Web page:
The Master and Margarita by Mikhail Bulgakov
My rating: 5 of 5 stars
"There is not a single Eastern religion, where an immaculate virgin does not...bring forth a god into this world. And the Christians, displaying no originality whatsoever, followed the same pattern when they created their Jesus, who in fact, never existed at all."
These are the words of Berlioz to Bezdomny in the opening paragraphs of Mikhail Bulgakov's "The Master and Margarita". It's deceptively simple, words of cold rationalism that could begin any number of novels or textbooks set to showcase the the superiority of atheism, and to point out the ridiculousness of faith. And indeed it seems that way at the start, as Berlioz is meeting Bezdomny in a public park to discuss his displeasure at Bezdomny's draft of an anti-religous poem commissioned to be written on Jesus Christ. Bezdomny has treated Jesus as a real historical, albeit humanly flawed figure, in the poem, and Berlioz is determined to set the record straight--there was never any Jesus.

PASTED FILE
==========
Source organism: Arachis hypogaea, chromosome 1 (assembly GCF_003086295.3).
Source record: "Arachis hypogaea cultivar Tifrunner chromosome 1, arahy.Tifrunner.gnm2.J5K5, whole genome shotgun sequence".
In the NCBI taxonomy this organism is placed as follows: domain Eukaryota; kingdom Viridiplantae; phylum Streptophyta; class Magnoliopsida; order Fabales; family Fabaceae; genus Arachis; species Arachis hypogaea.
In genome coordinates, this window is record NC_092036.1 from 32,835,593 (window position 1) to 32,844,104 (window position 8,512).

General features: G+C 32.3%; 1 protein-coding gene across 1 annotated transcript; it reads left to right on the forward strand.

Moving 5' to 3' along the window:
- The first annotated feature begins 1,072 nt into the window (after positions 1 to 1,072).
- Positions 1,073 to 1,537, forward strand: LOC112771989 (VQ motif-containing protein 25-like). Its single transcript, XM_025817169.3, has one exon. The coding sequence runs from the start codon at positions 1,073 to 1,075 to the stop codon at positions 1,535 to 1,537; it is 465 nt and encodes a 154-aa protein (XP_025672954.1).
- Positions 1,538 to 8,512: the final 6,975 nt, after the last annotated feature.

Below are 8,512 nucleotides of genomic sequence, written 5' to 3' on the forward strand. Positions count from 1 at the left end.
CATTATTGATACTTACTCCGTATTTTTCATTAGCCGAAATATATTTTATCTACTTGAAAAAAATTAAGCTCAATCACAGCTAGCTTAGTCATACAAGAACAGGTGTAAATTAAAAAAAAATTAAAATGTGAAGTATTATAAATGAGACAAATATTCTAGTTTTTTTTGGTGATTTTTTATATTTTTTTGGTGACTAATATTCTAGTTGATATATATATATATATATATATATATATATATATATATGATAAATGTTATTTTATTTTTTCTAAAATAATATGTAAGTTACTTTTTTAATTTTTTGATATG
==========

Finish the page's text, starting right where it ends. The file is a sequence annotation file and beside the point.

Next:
Now one would expect Satan to be someone reasonably satisfied with a 1920's Soviet Russia that does not believe in or accept anyone believing in God. The lack of belief deprives not only God of attentions, however, but it deprives Satan as well. Now, what could possibly happen to a city of Athiests when Satan pays a visit?
Regardless of one's personal beliefs about religion and reason there is a wicked glee one takes in the havoc wreaked upon the steadfastly reasonable and orderly 1920's Moscow. Apartments are trashed, a theater in disarray, the insane asylum begins to fill up, as the devil in the guise of a dark stranger named Woland, and his minions--a demon, a naked witch, and Behemoth, (quite possibly the coolest feline character in literary history) march through town. Surreal imagery, shocking sudden violence, biting satire, and even slapstick, fill these portions of the novel, never slowing down, never letting you go.
This isn't the only storyline, however, we are introduced to the tender romance between the title characters. The broken, addle-brained Master and the fiercely devoted Margarita who fears not even the furthest depths of Hell if it would bring her lover back to her. We are also dropped into Bulgakov's novel within a novel, a stark, frank take upon the death of Jesus Christ and the torment of Pontius Pilate.
This is a novel that left me breathless and shaky upon the finish. My mind reeled with the philisophical and spiritual debate tangled in the words, and I found myself laughing at some of the more comic imagery in it. What an iconic novel, what a delight to read, I heartily recommend everyone to enrich their lives and pick up a copy of The Master and Margarita today!
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